Sample security exits are a user-written security solution for use only in exceptional processing situations. Example: If your organization wants to access its own user-written security system when operating EntireX Broker.
This document covers the following topics:
See Using Sample Security Exits for Broker Security, which describes implementation issues and how to use sample security exits on the operating where Broker executes.
See also Security Solutions in EntireX.
Software AG intends security supplied by EntireX Broker to be only an alternative to EntireX Security, which is Software AG's standard security solution and shipped with EntireX. See Overview of EntireX Security. Do not mix these two security solutions: do not use a stub secured with a sample exit against a kernel secured with EntireX Security or vice versa.
Most organizations that use Software AG's EntireX choose EntireX Security instead of sample security exits for EntireX Broker security. If your organization is deploying distributed computer systems encompassing mainframe, UNIX and Windows environments, you will use EntireX Security instead of sample security exits for EntireX Broker security.
EntireX Security provides comprehensive security for EntireX Broker:
supplied in object code only
EntireX Security protects client and server and publish and subscribe application systems, and, in most installations, EntireX Security operates without altering runtime applications.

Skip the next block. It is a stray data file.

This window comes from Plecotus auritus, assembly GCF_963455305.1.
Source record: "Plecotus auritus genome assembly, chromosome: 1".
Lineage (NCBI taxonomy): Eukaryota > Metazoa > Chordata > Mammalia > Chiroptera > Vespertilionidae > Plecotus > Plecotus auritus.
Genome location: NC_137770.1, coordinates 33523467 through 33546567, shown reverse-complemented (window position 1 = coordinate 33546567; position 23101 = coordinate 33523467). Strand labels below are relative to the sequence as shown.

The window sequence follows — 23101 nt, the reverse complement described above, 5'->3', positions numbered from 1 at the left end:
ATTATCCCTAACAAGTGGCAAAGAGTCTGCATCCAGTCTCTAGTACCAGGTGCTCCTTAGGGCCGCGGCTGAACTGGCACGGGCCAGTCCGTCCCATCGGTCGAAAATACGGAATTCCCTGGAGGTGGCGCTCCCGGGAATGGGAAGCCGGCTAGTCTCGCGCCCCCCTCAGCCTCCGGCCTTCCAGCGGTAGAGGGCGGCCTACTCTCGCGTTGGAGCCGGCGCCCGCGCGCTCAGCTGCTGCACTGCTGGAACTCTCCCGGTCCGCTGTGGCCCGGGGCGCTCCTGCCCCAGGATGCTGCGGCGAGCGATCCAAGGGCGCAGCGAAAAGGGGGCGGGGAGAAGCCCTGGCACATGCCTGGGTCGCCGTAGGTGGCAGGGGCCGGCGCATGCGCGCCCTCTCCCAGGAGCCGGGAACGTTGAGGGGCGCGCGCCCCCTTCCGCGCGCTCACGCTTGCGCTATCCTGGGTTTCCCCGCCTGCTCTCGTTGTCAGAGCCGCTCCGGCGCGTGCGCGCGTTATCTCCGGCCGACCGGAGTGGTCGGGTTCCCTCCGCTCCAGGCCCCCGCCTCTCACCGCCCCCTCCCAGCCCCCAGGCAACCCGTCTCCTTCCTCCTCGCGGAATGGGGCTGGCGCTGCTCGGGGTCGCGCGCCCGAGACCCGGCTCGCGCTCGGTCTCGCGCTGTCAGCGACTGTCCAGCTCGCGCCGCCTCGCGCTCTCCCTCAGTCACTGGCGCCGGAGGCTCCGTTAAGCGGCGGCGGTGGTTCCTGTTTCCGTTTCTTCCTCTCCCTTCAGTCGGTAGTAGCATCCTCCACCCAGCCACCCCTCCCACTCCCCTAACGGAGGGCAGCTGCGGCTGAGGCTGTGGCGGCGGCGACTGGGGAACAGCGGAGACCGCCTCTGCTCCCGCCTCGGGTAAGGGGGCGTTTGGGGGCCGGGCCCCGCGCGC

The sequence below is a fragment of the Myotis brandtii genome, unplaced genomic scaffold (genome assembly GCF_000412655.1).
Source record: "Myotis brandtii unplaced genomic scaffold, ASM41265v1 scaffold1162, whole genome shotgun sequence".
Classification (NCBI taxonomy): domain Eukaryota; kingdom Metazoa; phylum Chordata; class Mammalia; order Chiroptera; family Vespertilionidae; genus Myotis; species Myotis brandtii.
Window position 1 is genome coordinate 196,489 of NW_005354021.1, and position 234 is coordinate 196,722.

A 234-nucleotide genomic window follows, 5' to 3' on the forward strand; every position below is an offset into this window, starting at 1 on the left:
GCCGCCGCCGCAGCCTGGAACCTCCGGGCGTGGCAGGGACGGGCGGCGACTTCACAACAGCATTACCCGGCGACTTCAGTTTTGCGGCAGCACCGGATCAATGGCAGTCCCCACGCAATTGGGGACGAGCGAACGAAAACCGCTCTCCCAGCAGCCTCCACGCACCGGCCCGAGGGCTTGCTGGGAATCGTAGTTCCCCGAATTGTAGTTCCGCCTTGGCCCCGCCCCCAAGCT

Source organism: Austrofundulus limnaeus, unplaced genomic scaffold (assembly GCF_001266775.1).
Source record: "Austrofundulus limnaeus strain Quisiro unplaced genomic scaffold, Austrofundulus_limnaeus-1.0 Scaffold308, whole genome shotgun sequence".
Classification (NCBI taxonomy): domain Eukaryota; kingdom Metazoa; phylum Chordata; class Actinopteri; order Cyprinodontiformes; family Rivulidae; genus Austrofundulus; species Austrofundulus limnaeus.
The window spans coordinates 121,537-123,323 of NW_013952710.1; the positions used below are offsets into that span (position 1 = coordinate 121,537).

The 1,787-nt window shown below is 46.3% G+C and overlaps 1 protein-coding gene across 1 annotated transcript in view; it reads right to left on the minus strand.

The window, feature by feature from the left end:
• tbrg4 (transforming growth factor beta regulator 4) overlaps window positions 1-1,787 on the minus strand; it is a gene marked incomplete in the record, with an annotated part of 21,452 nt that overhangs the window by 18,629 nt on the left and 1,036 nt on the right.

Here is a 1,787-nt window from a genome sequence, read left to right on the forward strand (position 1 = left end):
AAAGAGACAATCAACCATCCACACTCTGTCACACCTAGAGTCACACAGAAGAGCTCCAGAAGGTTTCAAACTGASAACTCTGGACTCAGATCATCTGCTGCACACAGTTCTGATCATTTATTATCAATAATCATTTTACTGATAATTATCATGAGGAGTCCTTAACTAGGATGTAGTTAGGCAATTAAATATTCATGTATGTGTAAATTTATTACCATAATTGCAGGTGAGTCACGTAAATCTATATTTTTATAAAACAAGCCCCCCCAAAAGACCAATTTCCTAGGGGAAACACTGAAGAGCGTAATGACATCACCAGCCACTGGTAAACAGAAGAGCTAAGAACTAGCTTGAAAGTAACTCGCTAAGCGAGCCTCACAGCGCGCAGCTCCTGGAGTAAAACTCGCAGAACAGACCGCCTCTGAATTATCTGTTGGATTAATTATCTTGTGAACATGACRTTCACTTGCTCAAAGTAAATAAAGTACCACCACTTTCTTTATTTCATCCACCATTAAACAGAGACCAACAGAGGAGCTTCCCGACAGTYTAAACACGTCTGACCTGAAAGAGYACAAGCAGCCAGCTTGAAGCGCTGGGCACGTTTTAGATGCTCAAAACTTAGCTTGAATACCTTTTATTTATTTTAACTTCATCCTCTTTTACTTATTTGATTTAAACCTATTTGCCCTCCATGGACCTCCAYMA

EntireX Security allows your organization to control the use of all applications, including distributed components, from a central point, enabling flexible control with a "one user = one definition" approach.
There are no user exits to write and debug when using EntireX Security. Compare Sample Security Exits for Broker Security.
EntireX Security enables security definitions, based on class/name/service (client and server) or topic (publish and subscribe), to be validated within your SAF Security system. All definitions are managed using existing security procedures and software.
Your investment in SAF-based security repositories is protected. This includes not only the security systems RACF, CA ACF2 and CA Top Secret, but also the infrastructure to administer security profiles.
For compatibility with previous versions (API level 3 and below), a "lightweight" security exit is supplied in load module USRSEC in library EXX970.LOAD for Broker under z/OS. This "lightweight" version of USRSEC performs authentication only against RACF, CA ACF2 and CA Top Secret. It does not include the full functionality of the standard EntireX Security installation of USRSEC (e.g. resource authorization, etc.). The "lightweight" version of USRSEC does not require any security components, i.e. SECUEXIT, to be installed into the application (stub) environment. If you are using ACI version 1 to 7 and you intend to use the "lightweight" version of USRSEC, please ensure you do not have any security components installed into the application (stub) environment.
You cannot use the SNMP support provided by System Management Hub in conjunction with the "lightweight" version of USRSEC.
Sample security exits are a user-written security solution for use only in exceptional processing situations. The diagram below depicts the data flow which users can implement in their own user exits for Broker security. In this example, the Broker kernel is located on z/OS.
To activate your user-written security exits, specify
SECURITY=YES in the broker attribute file.
Broker stub calls security exit
SECUEXIT, if present.
SECUEXIT encrypts the password and optionally the
application data. See Encryption / Decryption.
SECUEXIT accesses the ACI control block and the